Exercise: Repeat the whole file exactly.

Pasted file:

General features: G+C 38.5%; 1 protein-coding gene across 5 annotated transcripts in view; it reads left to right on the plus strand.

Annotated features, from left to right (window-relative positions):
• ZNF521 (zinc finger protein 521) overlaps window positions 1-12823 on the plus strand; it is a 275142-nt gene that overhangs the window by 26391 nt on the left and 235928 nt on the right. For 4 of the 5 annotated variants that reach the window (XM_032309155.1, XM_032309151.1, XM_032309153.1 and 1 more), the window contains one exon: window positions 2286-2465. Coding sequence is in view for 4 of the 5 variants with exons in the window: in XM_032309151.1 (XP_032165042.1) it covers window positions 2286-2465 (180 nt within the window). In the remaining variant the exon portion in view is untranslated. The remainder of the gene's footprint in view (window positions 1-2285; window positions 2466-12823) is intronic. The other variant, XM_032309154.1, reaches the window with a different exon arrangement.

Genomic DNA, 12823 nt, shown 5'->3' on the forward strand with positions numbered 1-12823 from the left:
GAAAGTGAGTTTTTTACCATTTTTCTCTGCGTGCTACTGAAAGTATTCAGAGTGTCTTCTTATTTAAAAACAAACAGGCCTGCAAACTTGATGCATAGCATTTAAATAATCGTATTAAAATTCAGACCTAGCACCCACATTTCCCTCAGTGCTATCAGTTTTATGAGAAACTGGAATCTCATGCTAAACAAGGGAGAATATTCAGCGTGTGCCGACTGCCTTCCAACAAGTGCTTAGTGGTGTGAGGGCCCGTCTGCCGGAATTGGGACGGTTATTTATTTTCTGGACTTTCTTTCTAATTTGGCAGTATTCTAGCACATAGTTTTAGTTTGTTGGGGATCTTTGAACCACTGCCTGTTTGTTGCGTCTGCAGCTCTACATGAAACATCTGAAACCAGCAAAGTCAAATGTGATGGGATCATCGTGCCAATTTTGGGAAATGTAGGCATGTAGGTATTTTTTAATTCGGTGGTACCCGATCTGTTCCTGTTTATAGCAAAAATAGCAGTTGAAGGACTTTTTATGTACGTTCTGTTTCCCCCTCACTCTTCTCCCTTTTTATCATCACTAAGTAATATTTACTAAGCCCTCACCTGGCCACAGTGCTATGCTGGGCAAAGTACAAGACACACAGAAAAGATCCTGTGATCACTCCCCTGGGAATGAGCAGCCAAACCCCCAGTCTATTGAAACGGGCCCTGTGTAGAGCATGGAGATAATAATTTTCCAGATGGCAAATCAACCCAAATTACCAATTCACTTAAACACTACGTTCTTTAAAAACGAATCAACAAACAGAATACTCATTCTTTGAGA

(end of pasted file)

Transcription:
General features: G+C 38.5%; 1 protein-coding gene across 5 annotated transcripts in view; it reads left to right on the plus strand.

Annotated features, from left to right (window-relative positions):
• ZNF521 (zinc finger protein 521) overlaps window positions 1-12823 on the plus strand; it is a 275142-nt gene that overhangs the window by 26391 nt on the left and 235928 nt on the right. For 4 of the 5 annotated variants that reach the window (XM_032309155.1, XM_032309151.1, XM_032309153.1 and 1 more), the window contains one exon: window positions 2286-2465. Coding sequence is in view for 4 of the 5 variants with exons in the window: in XM_032309151.1 (XP_032165042.1) it covers window positions 2286-2465 (180 nt within the window). In the remaining variant the exon portion in view is untranslated. The remainder of the gene's footprint in view (window positions 1-2285; window positions 2466-12823) is intronic. The other variant, XM_032309154.1, reaches the window with a different exon arrangement.

Genomic DNA, 12823 nt, shown 5'->3' on the forward strand with positions numbered 1-12823 from the left:
GAAAGTGAGTTTTTTACCATTTTTCTCTGCGTGCTACTGAAAGTATTCAGAGTGTCTTCTTATTTAAAAACAAACAGGCCTGCAAACTTGATGCATAGCATTTAAATAATCGTATTAAAATTCAGACCTAGCACCCACATTTCCCTCAGTGCTATCAGTTTTATGAGAAACTGGAATCTCATGCTAAACAAGGGAGAATATTCAGCGTGTGCCGACTGCCTTCCAACAAGTGCTTAGTGGTGTGAGGGCCCGTCTGCCGGAATTGGGACGGTTATTTATTTTCTGGACTTTCTTTCTAATTTGGCAGTATTCTAGCACATAGTTTTAGTTTGTTGGGGATCTTTGAACCACTGCCTGTTTGTTGCGTCTGCAGCTCTACATGAAACATCTGAAACCAGCAAAGTCAAATGTGATGGGATCATCGTGCCAATTTTGGGAAATGTAGGCATGTAGGTATTTTTTAATTCGGTGGTACCCGATCTGTTCCTGTTTATAGCAAAAATAGCAGTTGAAGGACTTTTTATGTACGTTCTGTTTCCCCCTCACTCTTCTCCCTTTTTATCATCACTAAGTAATATTTACTAAGCCCTCACCTGGCCACAGTGCTATGCTGGGCAAAGTACAAGACACACAGAAAAGATCCTGTGATCACTCCCCTGGGAATGAGCAGCCAAACCCCCAGTCTATTGAAACGGGCCCTGTGTAGAGCATGGAGATAATAATTTTCCAGATGGCAAATCAACCCAAATTACCAATTCACTTAAACACTACGTTCTTTAAAAACGAATCAACAAACAGAATACTCATTCTTTGAGA